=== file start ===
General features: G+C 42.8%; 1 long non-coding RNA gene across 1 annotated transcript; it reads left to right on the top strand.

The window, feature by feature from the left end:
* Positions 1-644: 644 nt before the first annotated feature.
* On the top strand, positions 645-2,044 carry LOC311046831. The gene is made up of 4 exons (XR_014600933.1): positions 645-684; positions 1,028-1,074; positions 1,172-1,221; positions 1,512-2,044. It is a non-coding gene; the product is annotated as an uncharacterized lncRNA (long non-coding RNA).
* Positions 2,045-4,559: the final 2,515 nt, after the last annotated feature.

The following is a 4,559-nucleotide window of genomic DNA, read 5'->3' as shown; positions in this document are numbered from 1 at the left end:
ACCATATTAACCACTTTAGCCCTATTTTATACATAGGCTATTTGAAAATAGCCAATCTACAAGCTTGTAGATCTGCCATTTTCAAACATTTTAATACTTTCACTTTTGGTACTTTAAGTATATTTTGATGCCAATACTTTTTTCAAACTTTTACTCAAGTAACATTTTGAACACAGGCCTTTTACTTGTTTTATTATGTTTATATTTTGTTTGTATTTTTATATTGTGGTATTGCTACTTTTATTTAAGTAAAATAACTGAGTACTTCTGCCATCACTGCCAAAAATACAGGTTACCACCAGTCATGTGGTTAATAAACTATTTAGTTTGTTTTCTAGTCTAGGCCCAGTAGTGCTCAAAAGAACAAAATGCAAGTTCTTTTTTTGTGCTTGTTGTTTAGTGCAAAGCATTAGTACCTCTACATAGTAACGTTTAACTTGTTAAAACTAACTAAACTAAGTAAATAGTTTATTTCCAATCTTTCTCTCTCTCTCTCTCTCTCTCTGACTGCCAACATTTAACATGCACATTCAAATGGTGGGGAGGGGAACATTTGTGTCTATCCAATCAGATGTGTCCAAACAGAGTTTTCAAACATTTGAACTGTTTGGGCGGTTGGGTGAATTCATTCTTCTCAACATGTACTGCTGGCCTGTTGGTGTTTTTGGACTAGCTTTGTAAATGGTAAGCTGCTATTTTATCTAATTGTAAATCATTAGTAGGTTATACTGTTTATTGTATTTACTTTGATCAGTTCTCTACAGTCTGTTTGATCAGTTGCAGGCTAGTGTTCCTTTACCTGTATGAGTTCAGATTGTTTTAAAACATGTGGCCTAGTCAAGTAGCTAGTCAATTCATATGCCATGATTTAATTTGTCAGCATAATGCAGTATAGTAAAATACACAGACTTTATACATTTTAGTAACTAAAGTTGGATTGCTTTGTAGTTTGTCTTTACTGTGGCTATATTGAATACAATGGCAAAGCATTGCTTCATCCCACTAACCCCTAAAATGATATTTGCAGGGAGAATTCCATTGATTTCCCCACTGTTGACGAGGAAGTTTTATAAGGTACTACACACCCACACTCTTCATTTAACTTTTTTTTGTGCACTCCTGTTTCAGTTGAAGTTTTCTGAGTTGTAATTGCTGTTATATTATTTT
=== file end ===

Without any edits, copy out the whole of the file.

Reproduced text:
General features: G+C 42.8%; 1 long non-coding RNA gene across 1 annotated transcript; it reads left to right on the top strand.

The window, feature by feature from the left end:
* Positions 1-644: 644 nt before the first annotated feature.
* On the top strand, positions 645-2,044 carry LOC311046831. The gene is made up of 4 exons (XR_014600933.1): positions 645-684; positions 1,028-1,074; positions 1,172-1,221; positions 1,512-2,044. It is a non-coding gene; the product is annotated as an uncharacterized lncRNA (long non-coding RNA).
* Positions 2,045-4,559: the final 2,515 nt, after the last annotated feature.

The following is a 4,559-nucleotide window of genomic DNA, read 5'->3' as shown; positions in this document are numbered from 1 at the left end:
ACCATATTAACCACTTTAGCCCTATTTTATACATAGGCTATTTGAAAATAGCCAATCTACAAGCTTGTAGATCTGCCATTTTCAAACATTTTAATACTTTCACTTTTGGTACTTTAAGTATATTTTGATGCCAATACTTTTTTCAAACTTTTACTCAAGTAACATTTTGAACACAGGCCTTTTACTTGTTTTATTATGTTTATATTTTGTTTGTATTTTTATATTGTGGTATTGCTACTTTTATTTAAGTAAAATAACTGAGTACTTCTGCCATCACTGCCAAAAATACAGGTTACCACCAGTCATGTGGTTAATAAACTATTTAGTTTGTTTTCTAGTCTAGGCCCAGTAGTGCTCAAAAGAACAAAATGCAAGTTCTTTTTTTGTGCTTGTTGTTTAGTGCAAAGCATTAGTACCTCTACATAGTAACGTTTAACTTGTTAAAACTAACTAAACTAAGTAAATAGTTTATTTCCAATCTTTCTCTCTCTCTCTCTCTCTCTCTGACTGCCAACATTTAACATGCACATTCAAATGGTGGGGAGGGGAACATTTGTGTCTATCCAATCAGATGTGTCCAAACAGAGTTTTCAAACATTTGAACTGTTTGGGCGGTTGGGTGAATTCATTCTTCTCAACATGTACTGCTGGCCTGTTGGTGTTTTTGGACTAGCTTTGTAAATGGTAAGCTGCTATTTTATCTAATTGTAAATCATTAGTAGGTTATACTGTTTATTGTATTTACTTTGATCAGTTCTCTACAGTCTGTTTGATCAGTTGCAGGCTAGTGTTCCTTTACCTGTATGAGTTCAGATTGTTTTAAAACATGTGGCCTAGTCAAGTAGCTAGTCAATTCATATGCCATGATTTAATTTGTCAGCATAATGCAGTATAGTAAAATACACAGACTTTATACATTTTAGTAACTAAAGTTGGATTGCTTTGTAGTTTGTCTTTACTGTGGCTATATTGAATACAATGGCAAAGCATTGCTTCATCCCACTAACCCCTAAAATGATATTTGCAGGGAGAATTCCATTGATTTCCCCACTGTTGACGAGGAAGTTTTATAAGGTACTACACACCCACACTCTTCATTTAACTTTTTTTTGTGCACTCCTGTTTCAGTTGAAGTTTTCTGAGTTGTAATTGCTGTTATATTATTTT